By the next year 2017, the remaining plants would be completed and would become the biggest in the world?
Yes. By the end of 2017, the whole complex would be ready and would become the biggest in the world.
What is the percentage of the Moroccan population you are serving?
When the whole complex comes online; it would be eight percent of the electricity supply of Morocco. We are just one plant (renewable energy is quite big.) Morocco has a very clear ambition and they are taking all the right steps to achieve it. By 2030, they want to have fifty two percent of their electricity coming from renewable energy sources. They are a full convert in accepting that renewable energy is the way forward and they (I believe overtime) would convert all their energy generation and fulfil their commitments in Paris. There is no doubt whatsoever; they are probably one of the front runners in this business.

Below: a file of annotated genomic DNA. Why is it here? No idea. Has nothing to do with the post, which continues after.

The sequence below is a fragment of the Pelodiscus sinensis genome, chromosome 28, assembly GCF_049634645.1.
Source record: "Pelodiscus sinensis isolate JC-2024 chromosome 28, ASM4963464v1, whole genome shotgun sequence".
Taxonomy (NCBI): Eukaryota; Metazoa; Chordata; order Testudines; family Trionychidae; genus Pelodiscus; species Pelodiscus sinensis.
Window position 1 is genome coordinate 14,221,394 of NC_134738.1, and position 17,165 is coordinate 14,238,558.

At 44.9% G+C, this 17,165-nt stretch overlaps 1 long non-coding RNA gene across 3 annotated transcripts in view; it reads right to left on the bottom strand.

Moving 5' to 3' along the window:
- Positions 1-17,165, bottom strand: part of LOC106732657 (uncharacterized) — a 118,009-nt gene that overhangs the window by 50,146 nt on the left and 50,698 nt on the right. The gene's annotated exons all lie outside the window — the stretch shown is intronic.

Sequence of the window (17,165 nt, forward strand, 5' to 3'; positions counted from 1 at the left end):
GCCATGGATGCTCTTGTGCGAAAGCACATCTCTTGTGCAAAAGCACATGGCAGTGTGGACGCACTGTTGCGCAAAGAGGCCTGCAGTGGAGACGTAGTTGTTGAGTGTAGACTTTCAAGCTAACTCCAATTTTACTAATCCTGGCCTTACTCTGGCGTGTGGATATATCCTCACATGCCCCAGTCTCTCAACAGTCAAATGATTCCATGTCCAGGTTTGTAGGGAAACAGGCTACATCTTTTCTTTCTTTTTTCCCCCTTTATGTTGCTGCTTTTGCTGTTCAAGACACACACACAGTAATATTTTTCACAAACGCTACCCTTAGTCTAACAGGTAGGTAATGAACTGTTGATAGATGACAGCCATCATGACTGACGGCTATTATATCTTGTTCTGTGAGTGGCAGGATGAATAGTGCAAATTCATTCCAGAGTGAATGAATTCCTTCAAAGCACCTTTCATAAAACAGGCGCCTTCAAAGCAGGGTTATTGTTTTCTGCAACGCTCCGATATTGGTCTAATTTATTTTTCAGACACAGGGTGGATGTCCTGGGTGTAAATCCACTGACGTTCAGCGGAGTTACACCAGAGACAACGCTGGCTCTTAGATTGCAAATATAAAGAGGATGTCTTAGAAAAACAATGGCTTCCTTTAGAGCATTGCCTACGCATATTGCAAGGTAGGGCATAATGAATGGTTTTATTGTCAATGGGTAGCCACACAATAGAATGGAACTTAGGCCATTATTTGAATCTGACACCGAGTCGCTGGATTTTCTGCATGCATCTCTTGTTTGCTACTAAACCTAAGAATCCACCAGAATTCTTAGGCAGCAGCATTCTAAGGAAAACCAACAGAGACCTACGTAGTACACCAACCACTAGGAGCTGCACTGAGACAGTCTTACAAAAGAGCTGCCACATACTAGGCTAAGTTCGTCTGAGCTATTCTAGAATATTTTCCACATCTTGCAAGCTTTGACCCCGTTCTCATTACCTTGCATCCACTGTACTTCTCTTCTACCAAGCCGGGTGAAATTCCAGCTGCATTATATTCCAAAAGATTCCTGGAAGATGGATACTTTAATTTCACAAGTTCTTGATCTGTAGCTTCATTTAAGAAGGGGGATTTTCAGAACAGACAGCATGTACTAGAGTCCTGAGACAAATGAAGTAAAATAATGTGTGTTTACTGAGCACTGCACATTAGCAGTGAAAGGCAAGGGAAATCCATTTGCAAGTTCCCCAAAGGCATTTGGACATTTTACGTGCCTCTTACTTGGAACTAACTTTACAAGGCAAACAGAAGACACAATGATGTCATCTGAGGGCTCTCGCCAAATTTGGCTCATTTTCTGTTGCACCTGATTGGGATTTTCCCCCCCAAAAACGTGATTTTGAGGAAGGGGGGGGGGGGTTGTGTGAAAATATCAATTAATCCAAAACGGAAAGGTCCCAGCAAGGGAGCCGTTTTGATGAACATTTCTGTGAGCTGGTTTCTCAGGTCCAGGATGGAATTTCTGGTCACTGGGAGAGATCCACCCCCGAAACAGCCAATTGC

Also, Morocco has learnt that it is not just about generating green megawatts but also, you can use these investments and opportunities in order to industrialise your country in order to develop the communities in which these plants are being built. By the way, this interview is being conducted in the village of Tassalmant (Tassoumaat), standing in a beautiful setting overlooking Elwadi, where palm trees are being grown with the local community (singing and dancing at the back). The reason why we are here is very simple, this is one of the communities with whom we are working even though our core business is to produce electricity and desalinated water and nothing else, we have to live and work with this community for the next thirty years. So, we need to develop the communities along with us.